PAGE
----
The Huguenots were members of the French Protestant Church, many of whom, before the French Revolution of 1789, left their homes in France to escape persecution. More than 50,000 of these refugees came to the British Isles and, in 1718, a French Hospital * was founded in London. Later, in 1885, the directors of the hospital created a Society to promote the publication and interchange of knowledge about the Huguenot migration, much of Huguenot history being unknown at that time.
The original ‘Huguenot Society of London’ has since been renamed 'The Huguenot Society of Great Britain and Ireland', and an Irish Section with its own website has been established. Both sections of the Society aim to form a bond of fellowship among those who respect and admire the Huguenots and seek to perpetuate their memory, and membership is open to anyone wishing to join.
Meetings. Four meetings are held in central London each year, at which a paper of Huguenot interest is read and an optional tea or dinner is available, giving members an opportunity to exchange their ideas. The list of lectures is published in the members' annual programme card, together with notice of visits to inland or overseas sites with a Huguenot connection. Those who would like to attend a particular event, or to have their details added to the dinner list, are asked to contact the Hon. Secretary: email@example.com.
Publications of the Huguenot Society are the annual Huguenot Society Journal (formerly Proceedings), the Quarto Series volumes of Huguenot records, and the New Series of monographs. Electronic versions of past issues of the journal are available to members, and can be accessed through the membership page of this website.
Library. The collections of the Huguenot Library are currently housed at the National Archives at Kew, where they may be consulted by appointment only: firstname.lastname@example.org, or 020 7679 2046. The Library is not able to deal with individual Family History enquiries, although researchers are encouraged to undertake this work for themselves by making use of the extensive Huguenot archives that the Library contains. See Contact. Members of the Society have access to the Huguenot Library, and to the library at University College London, without payment. They may also use the Institute of Historical Research Library at London University free of charge (for information apply email@example.com).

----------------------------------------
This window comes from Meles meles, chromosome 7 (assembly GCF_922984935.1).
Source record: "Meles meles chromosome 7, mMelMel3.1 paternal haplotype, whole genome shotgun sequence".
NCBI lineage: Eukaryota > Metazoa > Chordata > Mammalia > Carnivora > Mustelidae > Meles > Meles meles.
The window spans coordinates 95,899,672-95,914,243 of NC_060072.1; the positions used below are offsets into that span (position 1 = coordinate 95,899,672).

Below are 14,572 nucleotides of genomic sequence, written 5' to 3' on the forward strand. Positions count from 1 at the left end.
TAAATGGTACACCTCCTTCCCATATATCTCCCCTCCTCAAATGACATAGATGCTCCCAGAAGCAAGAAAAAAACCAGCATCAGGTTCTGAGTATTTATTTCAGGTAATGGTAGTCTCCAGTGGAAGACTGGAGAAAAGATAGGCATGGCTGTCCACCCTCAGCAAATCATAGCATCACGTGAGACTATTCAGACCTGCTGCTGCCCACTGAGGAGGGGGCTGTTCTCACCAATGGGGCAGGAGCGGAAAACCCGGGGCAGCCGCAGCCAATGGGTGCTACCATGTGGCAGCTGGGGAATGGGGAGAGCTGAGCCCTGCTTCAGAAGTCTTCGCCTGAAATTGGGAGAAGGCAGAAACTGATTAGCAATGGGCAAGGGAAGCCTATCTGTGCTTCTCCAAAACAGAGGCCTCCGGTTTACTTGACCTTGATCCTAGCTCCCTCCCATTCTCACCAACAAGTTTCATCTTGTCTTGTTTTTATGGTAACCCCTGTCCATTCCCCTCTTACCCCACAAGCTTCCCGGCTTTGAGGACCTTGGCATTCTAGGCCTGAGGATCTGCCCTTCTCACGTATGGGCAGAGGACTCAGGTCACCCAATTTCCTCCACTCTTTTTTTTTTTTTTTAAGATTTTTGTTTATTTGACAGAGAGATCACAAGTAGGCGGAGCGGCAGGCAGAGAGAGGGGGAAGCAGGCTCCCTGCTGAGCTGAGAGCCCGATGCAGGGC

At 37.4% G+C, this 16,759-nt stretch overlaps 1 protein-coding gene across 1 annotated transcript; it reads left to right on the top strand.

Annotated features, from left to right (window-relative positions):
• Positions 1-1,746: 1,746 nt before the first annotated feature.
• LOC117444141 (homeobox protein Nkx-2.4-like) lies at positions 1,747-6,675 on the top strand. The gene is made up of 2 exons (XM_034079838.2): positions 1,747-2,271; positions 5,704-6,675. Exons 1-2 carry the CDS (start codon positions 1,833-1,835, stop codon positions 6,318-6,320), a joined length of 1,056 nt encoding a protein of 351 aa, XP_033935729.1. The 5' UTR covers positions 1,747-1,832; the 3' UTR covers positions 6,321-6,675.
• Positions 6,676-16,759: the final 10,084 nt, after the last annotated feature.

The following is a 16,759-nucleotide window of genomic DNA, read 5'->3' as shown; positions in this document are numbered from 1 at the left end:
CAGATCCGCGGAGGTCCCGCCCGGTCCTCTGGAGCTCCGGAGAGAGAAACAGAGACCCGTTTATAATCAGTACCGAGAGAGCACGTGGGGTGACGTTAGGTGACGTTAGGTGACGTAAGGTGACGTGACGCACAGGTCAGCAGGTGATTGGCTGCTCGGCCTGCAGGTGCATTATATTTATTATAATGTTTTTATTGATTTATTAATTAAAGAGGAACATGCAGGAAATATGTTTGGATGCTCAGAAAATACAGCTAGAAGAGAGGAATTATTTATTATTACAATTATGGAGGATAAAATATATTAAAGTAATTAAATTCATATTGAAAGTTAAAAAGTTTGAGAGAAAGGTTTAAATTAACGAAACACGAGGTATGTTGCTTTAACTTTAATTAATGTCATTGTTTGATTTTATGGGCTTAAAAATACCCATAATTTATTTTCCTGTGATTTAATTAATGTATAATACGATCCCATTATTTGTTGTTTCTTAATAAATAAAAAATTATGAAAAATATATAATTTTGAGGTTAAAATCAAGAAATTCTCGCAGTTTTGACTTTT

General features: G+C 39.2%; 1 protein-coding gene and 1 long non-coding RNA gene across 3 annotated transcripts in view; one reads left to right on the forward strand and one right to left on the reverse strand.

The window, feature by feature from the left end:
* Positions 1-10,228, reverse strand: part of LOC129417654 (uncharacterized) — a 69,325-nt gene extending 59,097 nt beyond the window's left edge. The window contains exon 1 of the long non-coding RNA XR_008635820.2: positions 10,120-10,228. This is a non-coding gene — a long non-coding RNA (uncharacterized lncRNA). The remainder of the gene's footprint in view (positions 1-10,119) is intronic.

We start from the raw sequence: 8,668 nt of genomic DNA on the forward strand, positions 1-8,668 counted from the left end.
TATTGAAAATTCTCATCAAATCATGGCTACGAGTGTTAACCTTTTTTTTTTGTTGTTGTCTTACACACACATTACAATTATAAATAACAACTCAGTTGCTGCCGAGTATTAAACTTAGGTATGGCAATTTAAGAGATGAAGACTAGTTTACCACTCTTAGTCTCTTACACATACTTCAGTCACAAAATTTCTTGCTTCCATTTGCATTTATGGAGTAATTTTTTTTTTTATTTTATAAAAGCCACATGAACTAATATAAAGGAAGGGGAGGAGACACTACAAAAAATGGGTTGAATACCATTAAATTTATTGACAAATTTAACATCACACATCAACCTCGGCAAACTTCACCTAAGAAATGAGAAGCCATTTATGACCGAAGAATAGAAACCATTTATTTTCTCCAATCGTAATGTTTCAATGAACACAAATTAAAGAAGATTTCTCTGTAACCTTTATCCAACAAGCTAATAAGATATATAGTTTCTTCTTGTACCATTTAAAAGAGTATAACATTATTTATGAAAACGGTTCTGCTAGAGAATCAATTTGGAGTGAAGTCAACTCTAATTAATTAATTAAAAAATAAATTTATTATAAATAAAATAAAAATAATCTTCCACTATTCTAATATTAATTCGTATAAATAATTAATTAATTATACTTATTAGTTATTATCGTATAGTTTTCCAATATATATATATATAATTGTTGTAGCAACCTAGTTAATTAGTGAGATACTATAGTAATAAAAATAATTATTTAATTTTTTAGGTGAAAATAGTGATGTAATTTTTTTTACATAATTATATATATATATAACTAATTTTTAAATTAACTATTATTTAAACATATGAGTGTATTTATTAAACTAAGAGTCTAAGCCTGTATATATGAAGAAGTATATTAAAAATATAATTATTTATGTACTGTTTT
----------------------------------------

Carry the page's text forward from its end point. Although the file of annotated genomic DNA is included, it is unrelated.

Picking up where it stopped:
Education and Research. The Society supports academic research into Huguenot history and helps to advertise the annual award, by the trustees of the French Huguenot Church of London Charitable Trust, of a scholarship to a student working for a higher degree on a Huguenot subject.
Communication. The Huguenot Society also exchanges information with Corresponding Societies in Europe, North America, South Africa, and Australia, and has links with active local and international organizations: The Huguenots of Spitalfields, Waldensian Church Missions, Le Comité Protestant des Amitiés Françaises à l’Etranger (CPAFE), The Virtual Museum of French Protestantism (VMFP), and the Groupe des Recherches en Histoire des Protestantismes (GRHP).
*If you know of anyone of Huguenot or French Protestant descent who is in need, and would like to live in one of the French Hospital's sheltered flats in Rochester, Kent, please contact The French Hospital for details.
The French Hospital, Rochester
No part of Huguenot Society publications may be reproduced, stored in a retrieval system, or transmitted in any form, or by any means, electronic, mechanical, photocopy, recording, or otherwise, without prior written permission from the Huguenot Society. The Society is not responsible for the content of any site linked to this website and disclaims all warranties express or implied as to the accuracy, legality, reliability, or validity of any content on any other site.